• Customize it to your liking because it's built in-house (or built by a developer you hire).
  • Save money because the original, modifiable code for open source knowledge bases is free.
  • Rely on internal experts and developers for support when using and growing your knowledge base (versus paying for access to a SaaS knowledge base's support team).
  • Integrate your knowledge base with other software you already use (this is typically simple since a developer will be building it).
  • Self-host your knowledge base on your own server versus another product's server.
  • Don't limit scalability or potential for growth with a pre-built SaaS knowledge base.

Lastly, if you're looking for some examples of open source knowledge base software, check out Bitrix24 and OpenKM in the list below. 

1. HubSpot Knowledge Base Software

HubSpot Knowledge Base Software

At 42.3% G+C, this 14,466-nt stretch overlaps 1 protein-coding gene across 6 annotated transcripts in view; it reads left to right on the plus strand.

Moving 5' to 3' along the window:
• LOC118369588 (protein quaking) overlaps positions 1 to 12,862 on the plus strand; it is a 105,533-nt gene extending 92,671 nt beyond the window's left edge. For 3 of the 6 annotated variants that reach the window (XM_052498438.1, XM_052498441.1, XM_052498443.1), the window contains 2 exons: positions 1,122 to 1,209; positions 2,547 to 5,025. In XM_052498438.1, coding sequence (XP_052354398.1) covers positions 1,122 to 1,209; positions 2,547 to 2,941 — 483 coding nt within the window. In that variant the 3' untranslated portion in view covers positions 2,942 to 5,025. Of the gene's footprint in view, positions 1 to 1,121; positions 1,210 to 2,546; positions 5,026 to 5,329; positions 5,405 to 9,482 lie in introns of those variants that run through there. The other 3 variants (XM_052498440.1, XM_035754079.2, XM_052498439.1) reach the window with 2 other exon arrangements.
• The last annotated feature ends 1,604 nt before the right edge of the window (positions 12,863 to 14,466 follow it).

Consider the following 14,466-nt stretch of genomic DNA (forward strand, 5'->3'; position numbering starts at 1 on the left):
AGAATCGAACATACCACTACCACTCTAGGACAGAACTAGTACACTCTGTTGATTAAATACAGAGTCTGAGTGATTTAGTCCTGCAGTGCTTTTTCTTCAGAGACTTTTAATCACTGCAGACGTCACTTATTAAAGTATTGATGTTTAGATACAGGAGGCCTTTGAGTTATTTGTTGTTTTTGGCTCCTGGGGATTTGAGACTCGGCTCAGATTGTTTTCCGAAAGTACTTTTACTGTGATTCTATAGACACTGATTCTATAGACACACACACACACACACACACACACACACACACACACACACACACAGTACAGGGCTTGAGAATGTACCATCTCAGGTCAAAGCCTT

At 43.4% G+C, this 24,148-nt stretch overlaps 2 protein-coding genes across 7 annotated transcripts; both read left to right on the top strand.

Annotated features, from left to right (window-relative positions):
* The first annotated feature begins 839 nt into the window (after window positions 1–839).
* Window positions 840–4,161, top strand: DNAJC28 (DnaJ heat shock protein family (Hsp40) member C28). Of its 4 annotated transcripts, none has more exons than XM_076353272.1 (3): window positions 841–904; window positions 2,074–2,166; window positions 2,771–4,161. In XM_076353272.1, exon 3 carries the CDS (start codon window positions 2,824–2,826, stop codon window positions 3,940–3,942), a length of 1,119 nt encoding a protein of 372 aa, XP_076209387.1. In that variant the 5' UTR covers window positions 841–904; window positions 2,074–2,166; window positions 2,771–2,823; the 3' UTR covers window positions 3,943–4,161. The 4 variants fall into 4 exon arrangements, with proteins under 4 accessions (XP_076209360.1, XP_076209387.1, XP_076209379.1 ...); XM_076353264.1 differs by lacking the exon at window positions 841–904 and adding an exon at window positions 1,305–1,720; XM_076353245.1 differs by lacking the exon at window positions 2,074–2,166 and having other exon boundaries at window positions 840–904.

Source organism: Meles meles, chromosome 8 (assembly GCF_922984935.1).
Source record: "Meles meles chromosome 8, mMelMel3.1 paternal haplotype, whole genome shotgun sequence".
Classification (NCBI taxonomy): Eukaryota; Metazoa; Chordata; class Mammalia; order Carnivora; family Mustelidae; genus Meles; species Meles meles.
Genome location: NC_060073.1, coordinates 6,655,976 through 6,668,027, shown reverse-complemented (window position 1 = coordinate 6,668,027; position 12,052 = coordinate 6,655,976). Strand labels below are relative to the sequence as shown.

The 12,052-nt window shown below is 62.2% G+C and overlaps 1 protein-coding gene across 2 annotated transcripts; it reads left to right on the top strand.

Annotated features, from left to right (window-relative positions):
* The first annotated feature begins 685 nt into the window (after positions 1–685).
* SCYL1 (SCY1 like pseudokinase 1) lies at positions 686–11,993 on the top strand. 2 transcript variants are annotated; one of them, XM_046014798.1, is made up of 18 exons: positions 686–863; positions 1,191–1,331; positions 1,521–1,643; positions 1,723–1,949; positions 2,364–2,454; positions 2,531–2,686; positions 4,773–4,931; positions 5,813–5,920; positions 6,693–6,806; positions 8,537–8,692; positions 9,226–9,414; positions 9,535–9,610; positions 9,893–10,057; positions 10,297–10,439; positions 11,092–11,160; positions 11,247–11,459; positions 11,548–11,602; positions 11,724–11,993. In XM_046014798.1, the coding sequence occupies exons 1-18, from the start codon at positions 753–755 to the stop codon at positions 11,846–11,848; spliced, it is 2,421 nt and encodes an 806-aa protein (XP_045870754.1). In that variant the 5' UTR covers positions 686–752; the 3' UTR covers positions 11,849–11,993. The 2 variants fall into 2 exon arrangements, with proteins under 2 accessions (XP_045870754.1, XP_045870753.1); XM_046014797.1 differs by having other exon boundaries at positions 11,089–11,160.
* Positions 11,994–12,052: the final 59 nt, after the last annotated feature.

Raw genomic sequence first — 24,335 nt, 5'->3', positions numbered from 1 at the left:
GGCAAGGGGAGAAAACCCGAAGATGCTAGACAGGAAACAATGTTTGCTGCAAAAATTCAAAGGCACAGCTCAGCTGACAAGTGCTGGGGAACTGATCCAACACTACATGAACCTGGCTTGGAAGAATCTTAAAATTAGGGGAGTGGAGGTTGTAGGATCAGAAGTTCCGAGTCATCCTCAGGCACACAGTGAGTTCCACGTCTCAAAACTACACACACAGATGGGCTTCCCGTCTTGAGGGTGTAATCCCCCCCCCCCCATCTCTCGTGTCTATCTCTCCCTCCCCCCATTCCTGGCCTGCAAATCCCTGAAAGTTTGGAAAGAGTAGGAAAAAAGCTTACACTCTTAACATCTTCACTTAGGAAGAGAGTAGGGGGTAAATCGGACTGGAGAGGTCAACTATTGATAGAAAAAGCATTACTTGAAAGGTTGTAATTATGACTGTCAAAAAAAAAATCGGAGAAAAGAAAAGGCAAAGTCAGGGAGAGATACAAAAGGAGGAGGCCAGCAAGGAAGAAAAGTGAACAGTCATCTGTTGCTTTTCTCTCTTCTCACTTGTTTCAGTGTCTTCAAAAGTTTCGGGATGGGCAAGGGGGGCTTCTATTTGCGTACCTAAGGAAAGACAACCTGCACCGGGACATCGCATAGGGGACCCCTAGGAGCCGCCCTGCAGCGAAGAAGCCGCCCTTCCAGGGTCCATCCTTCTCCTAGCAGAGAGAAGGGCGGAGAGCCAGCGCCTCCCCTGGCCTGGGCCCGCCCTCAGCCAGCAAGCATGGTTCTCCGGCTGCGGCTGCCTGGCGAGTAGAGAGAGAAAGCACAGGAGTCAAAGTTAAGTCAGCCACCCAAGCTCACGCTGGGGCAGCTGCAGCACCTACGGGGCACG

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HubSpot's Knowledge Base Software is a powerful tool — here are some of its most-notable capabilities:

1. Saves your team valuable time when building your knowledge base.

You can get your knowledge base up and running in just minutes with HubSpot. You won't have to work with templates and you don't need a domain either. By analyzing your ticket and conversation data, this tool actually guides you to create knowledge base content for your highest-impact topics and themes that customers need support on.

2. Makes sure your knowledge base is findable.

HubSpot's Knowledge Base comes with SEO capabilities to ensure your library is discoverable. Additionally, it integrates with other channels that are used for rep-to-customer interaction such as email and chat — this helps users find your knowledge base and the most relevant content to them within it.

3. Offers an engaging user experience for your customers.